Mourning For Mangatopi


Because of work commitments and the influence of Christian missions, traditional mourning ceremonies among the Tiwi people of Melville Island were becoming rare at the time of making this film (1974). The full, elaborate ceremony, called the Pukumani ceremony, lasted several days and involved large numbers of people in ritual roles. It was performed here with full awareness that this may be one of the last times such a ceremony would be staged in the traditional way.

The ceremony was prepared by the Mangatopi family of Snake Bay after the death of a 35-year old family member killed by his wife. The dead man’s father, Geoffrey Mangatopi, and his family requested this film to be made as a public record of a disappearing tradition. Unique to the Tiwi people of Melville and Bathurst islands, the Pukumani ceremony was not only performed to safe-guard the passage of the dead person into the spirit world, but to re-affirm kinship relationships and traditional Tiwi culture.

In 1974, about 1,500 Tiwi people lived in European-administered communities on Melville and Bathurst islands. Being geographically isolated, the Tiwi were less subject to other Aboriginal cultural influences. Although resistant to white settlement at first, they subsequently adapted to the presence of Europeans. Yet for many Tiwi, Christian funerals failed to ensure the ritual journey of the dead to the spirit world, and failed to provide the emotional release that the Pukumani ceremony offered.

Traditionally, women participated in all aspects of the ceremony (unlike women in many mainland tribal ceremonies). Elaborately decorated burial poles were prepared and were the focal point of the ceremony. Food taboos and other restrictions on behaviour were intended to control the approach of supernatural forces. Body painting, dancing, re-enactment of past events, feasting and ritual cleansing were all essential parts of the ceremony, designed to ease the path of the spirit. Each kin group has their own dance, rehearsed and performed over several days, defining relationships and re-affirming them.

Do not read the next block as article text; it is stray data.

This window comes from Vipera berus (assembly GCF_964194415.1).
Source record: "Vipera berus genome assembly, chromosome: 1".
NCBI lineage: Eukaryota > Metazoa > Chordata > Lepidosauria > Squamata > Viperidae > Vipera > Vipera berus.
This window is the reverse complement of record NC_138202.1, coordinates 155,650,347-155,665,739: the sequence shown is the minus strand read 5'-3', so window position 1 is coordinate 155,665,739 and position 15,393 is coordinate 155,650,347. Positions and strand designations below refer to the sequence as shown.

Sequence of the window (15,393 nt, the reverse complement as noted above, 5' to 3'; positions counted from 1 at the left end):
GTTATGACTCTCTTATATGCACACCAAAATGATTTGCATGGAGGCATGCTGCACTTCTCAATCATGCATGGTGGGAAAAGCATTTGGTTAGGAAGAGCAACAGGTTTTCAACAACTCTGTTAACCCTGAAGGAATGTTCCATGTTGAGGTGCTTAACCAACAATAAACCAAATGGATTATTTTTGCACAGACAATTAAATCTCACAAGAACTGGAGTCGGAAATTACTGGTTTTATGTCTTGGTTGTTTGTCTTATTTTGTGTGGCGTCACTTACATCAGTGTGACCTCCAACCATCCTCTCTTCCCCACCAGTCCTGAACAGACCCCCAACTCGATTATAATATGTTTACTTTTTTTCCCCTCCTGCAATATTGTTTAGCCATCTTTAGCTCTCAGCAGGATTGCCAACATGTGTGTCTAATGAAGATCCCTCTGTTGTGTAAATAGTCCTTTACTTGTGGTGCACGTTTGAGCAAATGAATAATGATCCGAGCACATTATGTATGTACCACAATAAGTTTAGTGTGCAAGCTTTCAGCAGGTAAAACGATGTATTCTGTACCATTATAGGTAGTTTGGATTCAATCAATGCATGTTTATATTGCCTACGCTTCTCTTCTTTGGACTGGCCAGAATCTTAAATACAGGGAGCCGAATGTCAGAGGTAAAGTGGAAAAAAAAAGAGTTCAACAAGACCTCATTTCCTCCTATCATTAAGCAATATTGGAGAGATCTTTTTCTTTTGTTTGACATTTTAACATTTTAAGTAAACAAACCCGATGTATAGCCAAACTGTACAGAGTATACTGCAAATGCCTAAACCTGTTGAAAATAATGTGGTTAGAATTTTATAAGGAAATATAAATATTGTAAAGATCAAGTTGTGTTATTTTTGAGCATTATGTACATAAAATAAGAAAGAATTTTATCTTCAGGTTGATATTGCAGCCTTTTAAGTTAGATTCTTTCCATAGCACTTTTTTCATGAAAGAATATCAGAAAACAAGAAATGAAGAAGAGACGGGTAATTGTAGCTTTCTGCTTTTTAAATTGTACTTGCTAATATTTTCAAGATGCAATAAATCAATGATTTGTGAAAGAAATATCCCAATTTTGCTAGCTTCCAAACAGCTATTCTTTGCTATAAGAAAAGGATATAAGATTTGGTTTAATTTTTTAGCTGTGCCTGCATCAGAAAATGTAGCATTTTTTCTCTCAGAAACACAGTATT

Shot in classic observational style, with great attention to detail, and often humorous, Mourning For Mangatopi became widely seen in anthropology studies, and was screened publicly in many venues around the world.

The DVD includes a short interview with director, Curtis Levy (recorded in July 2013), about the making of the film.


John Gaden - narrator
Release dates
1974 - Australia
Video/DVD release date
November 2013
PG - Parental guidance
Ronin Films

English narration and Tiwi language with English subtitles.

Watch now or find a DVD/BlueRay copy

Powered by JustWatch

Browse a list of Aboriginal film suppliers and distributors

Other films by Curtis Levy

Go exploring!

Use the Aboriginal film timeline to discover films you never heard of.

Take the quiz: Are you an Aboriginal movie buff?

Cite this page

Korff, J 2018, Mourning For Mangatopi, <>, retrieved 25 May 2024

Creative Spirits is a starting point for everyone to learn about Aboriginal culture. Please use primary sources for academic work.

Join thousands of Smart Owls who know more!